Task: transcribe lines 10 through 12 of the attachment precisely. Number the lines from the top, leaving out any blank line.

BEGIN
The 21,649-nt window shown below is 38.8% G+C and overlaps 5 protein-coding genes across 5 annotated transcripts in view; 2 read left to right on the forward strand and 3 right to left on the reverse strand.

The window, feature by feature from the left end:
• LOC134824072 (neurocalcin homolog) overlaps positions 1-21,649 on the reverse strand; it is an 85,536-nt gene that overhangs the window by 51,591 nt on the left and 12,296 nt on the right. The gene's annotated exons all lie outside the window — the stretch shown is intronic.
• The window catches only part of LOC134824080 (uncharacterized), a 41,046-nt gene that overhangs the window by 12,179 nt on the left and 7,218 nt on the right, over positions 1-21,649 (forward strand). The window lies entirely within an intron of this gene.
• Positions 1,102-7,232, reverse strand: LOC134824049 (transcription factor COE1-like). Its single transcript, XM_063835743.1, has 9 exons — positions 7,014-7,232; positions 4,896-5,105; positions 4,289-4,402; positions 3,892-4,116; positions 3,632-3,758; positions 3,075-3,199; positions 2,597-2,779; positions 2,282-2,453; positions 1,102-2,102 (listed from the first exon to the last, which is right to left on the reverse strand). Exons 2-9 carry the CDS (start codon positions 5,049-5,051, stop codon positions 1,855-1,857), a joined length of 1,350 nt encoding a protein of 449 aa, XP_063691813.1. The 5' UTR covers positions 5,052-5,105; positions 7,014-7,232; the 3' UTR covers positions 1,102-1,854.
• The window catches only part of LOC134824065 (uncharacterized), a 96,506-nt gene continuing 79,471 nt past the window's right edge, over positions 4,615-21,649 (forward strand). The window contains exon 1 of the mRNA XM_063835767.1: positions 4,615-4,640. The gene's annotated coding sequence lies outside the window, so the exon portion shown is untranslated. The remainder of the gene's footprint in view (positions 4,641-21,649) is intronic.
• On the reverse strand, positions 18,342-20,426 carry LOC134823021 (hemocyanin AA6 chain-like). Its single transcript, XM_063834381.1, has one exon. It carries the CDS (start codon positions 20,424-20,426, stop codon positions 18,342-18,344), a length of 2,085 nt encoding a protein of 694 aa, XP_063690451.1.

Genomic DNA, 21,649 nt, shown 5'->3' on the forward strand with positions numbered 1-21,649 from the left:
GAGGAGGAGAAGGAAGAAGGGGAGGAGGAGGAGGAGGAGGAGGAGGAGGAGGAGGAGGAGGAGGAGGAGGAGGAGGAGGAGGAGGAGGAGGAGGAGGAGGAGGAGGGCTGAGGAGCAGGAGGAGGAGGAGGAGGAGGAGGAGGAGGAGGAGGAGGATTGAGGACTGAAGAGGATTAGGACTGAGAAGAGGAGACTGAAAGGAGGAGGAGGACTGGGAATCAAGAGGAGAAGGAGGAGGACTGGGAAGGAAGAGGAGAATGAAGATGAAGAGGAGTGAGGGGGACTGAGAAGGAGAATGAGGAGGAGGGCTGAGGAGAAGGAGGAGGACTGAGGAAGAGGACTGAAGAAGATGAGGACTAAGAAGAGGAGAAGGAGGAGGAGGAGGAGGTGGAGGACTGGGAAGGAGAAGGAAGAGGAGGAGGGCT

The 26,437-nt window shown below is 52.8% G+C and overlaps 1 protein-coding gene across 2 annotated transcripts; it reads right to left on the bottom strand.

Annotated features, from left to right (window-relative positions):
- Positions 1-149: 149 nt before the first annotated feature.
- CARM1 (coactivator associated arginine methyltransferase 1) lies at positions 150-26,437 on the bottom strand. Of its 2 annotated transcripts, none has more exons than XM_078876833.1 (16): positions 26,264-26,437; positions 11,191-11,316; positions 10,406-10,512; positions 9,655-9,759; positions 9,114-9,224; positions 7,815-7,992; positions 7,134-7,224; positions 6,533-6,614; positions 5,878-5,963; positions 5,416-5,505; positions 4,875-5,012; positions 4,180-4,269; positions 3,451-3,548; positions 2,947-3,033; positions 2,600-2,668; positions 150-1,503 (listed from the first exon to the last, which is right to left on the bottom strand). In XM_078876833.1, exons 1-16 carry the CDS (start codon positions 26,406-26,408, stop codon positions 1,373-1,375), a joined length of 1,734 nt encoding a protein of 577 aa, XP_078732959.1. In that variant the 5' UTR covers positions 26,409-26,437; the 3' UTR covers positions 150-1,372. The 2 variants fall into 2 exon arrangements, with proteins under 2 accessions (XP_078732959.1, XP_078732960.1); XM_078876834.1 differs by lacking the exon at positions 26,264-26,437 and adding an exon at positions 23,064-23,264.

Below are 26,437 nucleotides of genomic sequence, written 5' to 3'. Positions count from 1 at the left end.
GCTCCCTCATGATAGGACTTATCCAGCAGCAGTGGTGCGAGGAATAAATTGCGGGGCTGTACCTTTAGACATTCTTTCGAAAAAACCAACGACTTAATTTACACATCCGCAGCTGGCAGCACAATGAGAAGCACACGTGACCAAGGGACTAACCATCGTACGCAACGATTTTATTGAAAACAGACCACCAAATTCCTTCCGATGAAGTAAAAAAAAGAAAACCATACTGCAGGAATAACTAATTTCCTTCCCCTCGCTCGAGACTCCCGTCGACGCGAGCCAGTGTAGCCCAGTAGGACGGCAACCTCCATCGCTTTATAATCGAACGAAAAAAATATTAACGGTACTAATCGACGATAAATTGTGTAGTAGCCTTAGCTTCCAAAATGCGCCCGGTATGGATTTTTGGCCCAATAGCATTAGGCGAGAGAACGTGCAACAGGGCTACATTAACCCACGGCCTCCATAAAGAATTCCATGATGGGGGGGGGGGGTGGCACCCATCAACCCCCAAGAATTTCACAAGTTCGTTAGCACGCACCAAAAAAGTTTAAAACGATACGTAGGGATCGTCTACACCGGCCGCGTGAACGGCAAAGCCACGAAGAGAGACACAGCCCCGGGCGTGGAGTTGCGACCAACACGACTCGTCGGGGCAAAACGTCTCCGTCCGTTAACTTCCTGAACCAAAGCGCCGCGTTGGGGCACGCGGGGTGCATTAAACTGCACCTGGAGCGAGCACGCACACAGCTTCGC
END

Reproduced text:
The 26,437-nt window shown below is 52.8% G+C and overlaps 1 protein-coding gene across 2 annotated transcripts; it reads right to left on the bottom strand.

Annotated features, from left to right (window-relative positions):
- Positions 1-149: 149 nt before the first annotated feature.